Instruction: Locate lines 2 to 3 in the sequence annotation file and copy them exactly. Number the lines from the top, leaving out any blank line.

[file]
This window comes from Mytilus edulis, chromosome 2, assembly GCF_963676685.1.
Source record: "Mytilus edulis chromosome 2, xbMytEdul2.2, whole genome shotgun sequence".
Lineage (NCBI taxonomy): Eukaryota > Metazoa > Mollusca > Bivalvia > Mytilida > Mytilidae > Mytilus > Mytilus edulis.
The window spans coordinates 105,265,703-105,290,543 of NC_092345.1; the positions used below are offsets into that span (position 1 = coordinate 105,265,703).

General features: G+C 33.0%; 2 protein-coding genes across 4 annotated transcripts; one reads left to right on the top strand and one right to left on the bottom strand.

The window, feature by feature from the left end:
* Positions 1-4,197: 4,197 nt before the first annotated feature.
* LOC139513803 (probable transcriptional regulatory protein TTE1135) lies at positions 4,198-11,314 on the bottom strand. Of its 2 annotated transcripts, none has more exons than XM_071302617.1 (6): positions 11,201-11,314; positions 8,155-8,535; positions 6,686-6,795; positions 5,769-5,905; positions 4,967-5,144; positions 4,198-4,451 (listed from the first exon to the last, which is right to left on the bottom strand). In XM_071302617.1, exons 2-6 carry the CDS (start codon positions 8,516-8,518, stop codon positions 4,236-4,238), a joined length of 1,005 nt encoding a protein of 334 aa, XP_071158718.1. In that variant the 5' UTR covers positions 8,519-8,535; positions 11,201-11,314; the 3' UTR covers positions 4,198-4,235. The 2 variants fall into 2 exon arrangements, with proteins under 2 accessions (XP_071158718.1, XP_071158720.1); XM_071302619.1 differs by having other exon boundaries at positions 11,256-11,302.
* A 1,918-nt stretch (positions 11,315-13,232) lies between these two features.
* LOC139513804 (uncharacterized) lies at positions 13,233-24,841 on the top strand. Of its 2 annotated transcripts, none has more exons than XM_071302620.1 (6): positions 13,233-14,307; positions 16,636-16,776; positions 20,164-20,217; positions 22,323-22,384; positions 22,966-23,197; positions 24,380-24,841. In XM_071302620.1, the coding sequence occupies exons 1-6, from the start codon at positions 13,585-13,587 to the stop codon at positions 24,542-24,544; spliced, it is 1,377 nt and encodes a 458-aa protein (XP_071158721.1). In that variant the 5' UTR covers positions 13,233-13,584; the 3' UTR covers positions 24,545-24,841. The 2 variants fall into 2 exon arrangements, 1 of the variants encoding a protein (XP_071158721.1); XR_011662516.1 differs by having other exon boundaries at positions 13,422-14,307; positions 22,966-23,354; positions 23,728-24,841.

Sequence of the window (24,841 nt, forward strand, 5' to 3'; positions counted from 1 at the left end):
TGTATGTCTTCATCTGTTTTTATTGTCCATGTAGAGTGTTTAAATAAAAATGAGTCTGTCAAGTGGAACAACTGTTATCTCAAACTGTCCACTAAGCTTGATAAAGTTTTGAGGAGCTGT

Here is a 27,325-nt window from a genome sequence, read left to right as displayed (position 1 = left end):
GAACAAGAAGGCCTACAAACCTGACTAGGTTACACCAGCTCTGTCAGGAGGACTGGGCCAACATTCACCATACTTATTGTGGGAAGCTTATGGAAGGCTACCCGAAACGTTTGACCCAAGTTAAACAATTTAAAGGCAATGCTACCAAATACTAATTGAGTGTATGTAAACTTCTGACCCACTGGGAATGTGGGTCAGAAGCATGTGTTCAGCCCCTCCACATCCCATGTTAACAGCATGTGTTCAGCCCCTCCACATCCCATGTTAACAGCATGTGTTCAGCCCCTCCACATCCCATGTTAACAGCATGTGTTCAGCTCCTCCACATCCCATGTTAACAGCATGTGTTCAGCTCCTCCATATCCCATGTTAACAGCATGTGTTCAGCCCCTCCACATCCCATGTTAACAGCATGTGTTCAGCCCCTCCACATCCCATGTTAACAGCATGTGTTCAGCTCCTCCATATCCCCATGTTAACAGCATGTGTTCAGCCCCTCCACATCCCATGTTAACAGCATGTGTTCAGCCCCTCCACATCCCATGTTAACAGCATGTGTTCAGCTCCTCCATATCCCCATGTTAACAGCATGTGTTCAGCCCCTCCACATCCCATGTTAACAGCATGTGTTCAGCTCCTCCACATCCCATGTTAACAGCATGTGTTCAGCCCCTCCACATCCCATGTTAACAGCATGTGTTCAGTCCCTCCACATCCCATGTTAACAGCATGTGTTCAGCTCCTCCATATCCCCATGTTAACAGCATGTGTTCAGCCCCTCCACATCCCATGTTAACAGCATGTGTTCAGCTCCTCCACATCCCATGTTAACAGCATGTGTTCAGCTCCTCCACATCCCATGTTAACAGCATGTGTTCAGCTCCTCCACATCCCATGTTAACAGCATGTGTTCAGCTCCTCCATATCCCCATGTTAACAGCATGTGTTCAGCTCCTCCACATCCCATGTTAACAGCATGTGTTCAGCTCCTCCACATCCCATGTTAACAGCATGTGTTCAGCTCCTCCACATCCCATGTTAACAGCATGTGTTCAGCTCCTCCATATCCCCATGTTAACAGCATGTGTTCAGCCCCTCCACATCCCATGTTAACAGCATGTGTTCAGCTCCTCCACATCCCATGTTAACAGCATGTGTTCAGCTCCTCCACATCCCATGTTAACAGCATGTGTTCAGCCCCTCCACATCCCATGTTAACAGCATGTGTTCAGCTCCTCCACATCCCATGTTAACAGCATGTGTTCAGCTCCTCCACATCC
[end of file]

Source record: "Mytilus edulis chromosome 2, xbMytEdul2.2, whole genome shotgun sequence".
Lineage (NCBI taxonomy): Eukaryota > Metazoa > Mollusca > Bivalvia > Mytilida > Mytilidae > Mytilus > Mytilus edulis.